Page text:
North Korea may face technical problems following the restart of its 5 MWe nuclear reactor, according to an analysis by Karl Dewey, an expert with global insight firm IHS.
Dewey noted that Pyongyang’s Korean Central News Agency (KCNA) confirmed on Sept. 15 that North Korea had restarted its 5 MWe reactor saying that it, and other facilities, had “started normal operation.”
He says the 5 MWe reactor is the primary source of North Korea‘s plutonium stockpile. The plutonium can be used to make nuclear weapons.
The site was shutdown in 2007 and its cooling tower destroyed in June 2008, raising hopes that Pyongyang was prepared to roll back its nuclear program. Dewey says, however, that the hopes were short-lived as the North announced on April 2, 2013 it would revive the disabled reactor. By August 2013, steam was seen being discharged on satellite imagery, suggesting that the site was operational. The facility’s status was confirmed by South Korea’s National Intelligence Service Director, Nam Jae-joon, on Oct. 8, 2013.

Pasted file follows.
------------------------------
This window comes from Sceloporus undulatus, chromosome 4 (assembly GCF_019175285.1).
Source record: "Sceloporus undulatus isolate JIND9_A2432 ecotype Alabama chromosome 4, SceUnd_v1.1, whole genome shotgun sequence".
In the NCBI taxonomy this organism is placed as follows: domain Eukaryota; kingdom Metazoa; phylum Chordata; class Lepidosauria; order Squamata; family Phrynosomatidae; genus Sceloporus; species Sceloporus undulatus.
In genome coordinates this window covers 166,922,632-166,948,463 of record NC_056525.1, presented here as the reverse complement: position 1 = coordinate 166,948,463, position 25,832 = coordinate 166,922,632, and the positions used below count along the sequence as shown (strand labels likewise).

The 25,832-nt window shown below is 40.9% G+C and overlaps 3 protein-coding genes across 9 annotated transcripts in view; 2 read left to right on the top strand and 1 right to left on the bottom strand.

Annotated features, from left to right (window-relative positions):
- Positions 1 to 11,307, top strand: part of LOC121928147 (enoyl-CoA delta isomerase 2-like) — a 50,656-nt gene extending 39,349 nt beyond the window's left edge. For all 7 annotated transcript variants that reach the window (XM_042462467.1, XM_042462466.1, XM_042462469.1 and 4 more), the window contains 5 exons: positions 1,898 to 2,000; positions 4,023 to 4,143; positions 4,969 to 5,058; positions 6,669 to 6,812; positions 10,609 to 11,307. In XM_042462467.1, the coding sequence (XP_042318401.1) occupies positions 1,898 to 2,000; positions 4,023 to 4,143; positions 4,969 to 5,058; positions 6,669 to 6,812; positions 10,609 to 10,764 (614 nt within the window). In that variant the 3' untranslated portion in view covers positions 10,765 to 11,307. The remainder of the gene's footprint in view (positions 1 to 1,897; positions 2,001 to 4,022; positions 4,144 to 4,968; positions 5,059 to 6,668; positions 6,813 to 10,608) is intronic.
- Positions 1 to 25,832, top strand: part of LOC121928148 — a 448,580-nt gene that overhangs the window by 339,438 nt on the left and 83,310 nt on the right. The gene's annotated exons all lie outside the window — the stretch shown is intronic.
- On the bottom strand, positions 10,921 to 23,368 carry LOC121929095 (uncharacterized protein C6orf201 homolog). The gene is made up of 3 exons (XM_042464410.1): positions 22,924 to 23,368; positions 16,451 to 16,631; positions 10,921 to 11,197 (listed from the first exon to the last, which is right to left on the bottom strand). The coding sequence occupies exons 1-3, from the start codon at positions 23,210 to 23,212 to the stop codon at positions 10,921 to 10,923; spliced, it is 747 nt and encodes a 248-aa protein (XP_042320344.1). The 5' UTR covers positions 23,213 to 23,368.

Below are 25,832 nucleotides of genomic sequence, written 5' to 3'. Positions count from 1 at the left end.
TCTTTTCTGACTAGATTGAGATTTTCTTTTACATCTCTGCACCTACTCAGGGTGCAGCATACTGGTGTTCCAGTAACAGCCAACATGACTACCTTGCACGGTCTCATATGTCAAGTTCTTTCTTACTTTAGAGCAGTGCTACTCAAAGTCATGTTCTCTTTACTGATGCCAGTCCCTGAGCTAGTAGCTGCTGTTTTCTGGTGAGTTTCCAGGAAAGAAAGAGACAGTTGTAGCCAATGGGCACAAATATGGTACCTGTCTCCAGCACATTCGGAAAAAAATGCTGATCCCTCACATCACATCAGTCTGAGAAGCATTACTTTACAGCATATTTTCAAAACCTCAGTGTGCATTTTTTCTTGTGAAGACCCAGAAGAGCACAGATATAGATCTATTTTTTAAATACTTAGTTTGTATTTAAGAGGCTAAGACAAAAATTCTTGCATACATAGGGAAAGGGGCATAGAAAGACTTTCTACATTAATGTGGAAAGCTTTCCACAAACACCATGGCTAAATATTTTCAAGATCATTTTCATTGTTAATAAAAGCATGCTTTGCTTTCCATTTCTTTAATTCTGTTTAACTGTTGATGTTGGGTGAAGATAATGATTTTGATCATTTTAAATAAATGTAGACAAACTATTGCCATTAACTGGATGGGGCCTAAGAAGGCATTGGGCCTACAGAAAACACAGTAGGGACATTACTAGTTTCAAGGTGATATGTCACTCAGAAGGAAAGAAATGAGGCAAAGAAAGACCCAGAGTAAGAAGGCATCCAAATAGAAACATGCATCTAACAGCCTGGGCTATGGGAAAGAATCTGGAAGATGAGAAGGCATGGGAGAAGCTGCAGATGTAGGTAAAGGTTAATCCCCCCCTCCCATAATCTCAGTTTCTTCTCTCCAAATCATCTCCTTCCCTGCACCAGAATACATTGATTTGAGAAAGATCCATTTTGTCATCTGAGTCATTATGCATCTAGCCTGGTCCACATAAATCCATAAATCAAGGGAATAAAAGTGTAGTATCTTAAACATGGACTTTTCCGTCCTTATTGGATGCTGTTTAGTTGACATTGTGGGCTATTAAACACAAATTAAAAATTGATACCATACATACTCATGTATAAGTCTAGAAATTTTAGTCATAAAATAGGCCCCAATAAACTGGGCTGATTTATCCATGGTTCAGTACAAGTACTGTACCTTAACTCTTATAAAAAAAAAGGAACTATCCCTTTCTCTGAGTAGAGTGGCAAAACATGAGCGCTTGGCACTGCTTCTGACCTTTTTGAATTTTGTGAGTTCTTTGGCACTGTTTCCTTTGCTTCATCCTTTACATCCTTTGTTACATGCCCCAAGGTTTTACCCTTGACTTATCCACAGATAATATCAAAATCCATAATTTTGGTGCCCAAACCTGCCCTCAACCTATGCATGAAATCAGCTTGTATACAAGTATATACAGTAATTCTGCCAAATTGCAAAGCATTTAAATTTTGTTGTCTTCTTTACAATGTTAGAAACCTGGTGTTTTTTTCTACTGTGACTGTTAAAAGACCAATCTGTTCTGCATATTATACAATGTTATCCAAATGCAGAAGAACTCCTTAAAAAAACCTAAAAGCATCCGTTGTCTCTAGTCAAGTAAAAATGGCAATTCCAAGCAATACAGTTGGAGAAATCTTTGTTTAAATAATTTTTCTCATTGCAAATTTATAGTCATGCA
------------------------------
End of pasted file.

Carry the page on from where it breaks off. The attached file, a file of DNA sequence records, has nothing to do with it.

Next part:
But Dewey says it won’t be easy to reopen the plant. “Despite the restart of the reactor, however, a number of issues may remain,” Dewey said. “The reactor itself is cooled with carbon dioxide gas that blows over the hot fuel rods. This gas also needs to be cooled and with the destruction of cooling tower, North Korean engineers have had to find an alternative way of completing this secondary cooling loop.”
He says it’s possible that water from the nearby Kuryong River is being used to cool the 5 MWe plant’s nuclear reactors. “This however, is an unreliable water source,” Dewey said. He notes that low water levels, occasional flooding, and winter freezing may have accounted for previous problems at the facility during its early operations. In late August 2013, the 5 MWe reactor was restarted with a temporary cooling system while a replacement sand dam to help control the Kuryong’s water levels was under construction. IHS also reported in June 2014 that the facility’s sand-dam had burst. “Such an unreliable cooling system raises questions about the long-term operations of the reactor,” Dewey said.